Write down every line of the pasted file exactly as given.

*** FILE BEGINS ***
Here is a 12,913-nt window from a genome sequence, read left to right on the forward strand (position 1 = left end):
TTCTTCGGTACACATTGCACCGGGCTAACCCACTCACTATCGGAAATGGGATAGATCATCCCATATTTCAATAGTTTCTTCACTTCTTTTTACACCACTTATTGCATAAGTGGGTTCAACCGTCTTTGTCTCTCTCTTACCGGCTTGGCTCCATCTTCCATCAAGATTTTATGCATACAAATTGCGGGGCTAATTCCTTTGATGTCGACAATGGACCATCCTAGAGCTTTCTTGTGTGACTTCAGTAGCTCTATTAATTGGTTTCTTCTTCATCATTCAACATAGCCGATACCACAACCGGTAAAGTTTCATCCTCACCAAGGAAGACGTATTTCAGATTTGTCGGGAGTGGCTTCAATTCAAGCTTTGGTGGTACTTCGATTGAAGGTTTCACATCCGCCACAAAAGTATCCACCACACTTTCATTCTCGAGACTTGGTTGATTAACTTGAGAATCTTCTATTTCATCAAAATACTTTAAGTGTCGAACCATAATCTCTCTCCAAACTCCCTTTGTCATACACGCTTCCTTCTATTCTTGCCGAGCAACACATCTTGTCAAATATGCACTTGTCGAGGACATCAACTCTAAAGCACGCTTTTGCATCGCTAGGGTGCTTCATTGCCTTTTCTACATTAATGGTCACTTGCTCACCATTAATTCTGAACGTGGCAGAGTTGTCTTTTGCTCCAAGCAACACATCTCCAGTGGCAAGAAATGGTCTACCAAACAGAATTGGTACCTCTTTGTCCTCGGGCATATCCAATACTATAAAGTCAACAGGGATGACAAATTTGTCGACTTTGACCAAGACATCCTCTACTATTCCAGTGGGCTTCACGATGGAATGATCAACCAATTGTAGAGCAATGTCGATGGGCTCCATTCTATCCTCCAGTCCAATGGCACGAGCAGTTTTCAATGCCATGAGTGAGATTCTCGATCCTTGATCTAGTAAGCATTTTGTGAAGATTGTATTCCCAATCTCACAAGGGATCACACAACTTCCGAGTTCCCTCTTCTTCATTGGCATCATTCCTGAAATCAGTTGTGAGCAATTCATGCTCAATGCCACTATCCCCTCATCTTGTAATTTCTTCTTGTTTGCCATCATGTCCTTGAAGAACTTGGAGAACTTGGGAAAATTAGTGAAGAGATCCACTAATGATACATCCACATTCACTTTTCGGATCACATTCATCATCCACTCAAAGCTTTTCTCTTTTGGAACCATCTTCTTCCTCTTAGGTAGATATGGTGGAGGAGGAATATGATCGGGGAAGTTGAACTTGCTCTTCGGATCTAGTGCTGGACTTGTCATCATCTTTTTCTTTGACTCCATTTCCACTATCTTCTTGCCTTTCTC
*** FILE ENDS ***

Here is a 12,913-nt window from a genome sequence, read left to right on the forward strand (position 1 = left end):
TTCTTCGGTACACATTGCACCGGGCTAACCCACTCACTATCGGAAATGGGATAGATCATCCCATATTTCAATAGTTTCTTCACTTCTTTTTACACCACTTATTGCATAAGTGGGTTCAACCGTCTTTGTCTCTCTCTTACCGGCTTGGCTCCATCTTCCATCAAGATTTTATGCATACAAATTGCGGGGCTAATTCCTTTGATGTCGACAATGGACCATCCTAGAGCTTTCTTGTGTGACTTCAGTAGCTCTATTAATTGGTTTCTTCTTCATCATTCAACATAGCCGATACCACAACCGGTAAAGTTTCATCCTCACCAAGGAAGACGTATTTCAGATTTGTCGGGAGTGGCTTCAATTCAAGCTTTGGTGGTACTTCGATTGAAGGTTTCACATCCGCCACAAAAGTATCCACCACACTTTCATTCTCGAGACTTGGTTGATTAACTTGAGAATCTTCTATTTCATCAAAATACTTTAAGTGTCGAACCATAATCTCTCTCCAAACTCCCTTTGTCATACACGCTTCCTTCTATTCTTGCCGAGCAACACATCTTGTCAAATATGCACTTGTCGAGGACATCAACTCTAAAGCACGCTTTTGCATCGCTAGGGTGCTTCATTGCCTTTTCTACATTAATGGTCACTTGCTCACCATTAATTCTGAACGTGGCAGAGTTGTCTTTTGCTCCAAGCAACACATCTCCAGTGGCAAGAAATGGTCTACCAAACAGAATTGGTACCTCTTTGTCCTCGGGCATATCCAATACTATAAAGTCAACAGGGATGACAAATTTGTCGACTTTGACCAAGACATCCTCTACTATTCCAGTGGGCTTCACGATGGAATGATCAACCAATTGTAGAGCAATGTCGATGGGCTCCATTCTATCCTCCAGTCCAATGGCACGAGCAGTTTTCAATGCCATGAGTGAGATTCTCGATCCTTGATCTAGTAAGCATTTTGTGAAGATTGTATTCCCAATCTCACAAGGGATCACACAACTTCCGAGTTCCCTCTTCTTCATTGGCATCATTCCTGAAATCAGTTGTGAGCAATTCATGCTCAATGCCACTATCCCCTCATCTTGTAATTTCTTCTTGTTTGCCATCATGTCCTTGAAGAACTTGGAGAACTTGGGAAAATTAGTGAAGAGATCCACTAATGATACATCCACATTCACTTTTCGGATCACATTCATCATCCACTCAAAGCTTTTCTCTTTTGGAACCATCTTCTTCCTCTTAGGTAGATATGGTGGAGGAGGAATATGATCGGGGAAGTTGAACTTGCTCTTCGGATCTAGTGCTGGACTTGTCATCATCTTTTTCTTTGACTCCATTTCCACTATCTTCTTGCCTTTCTC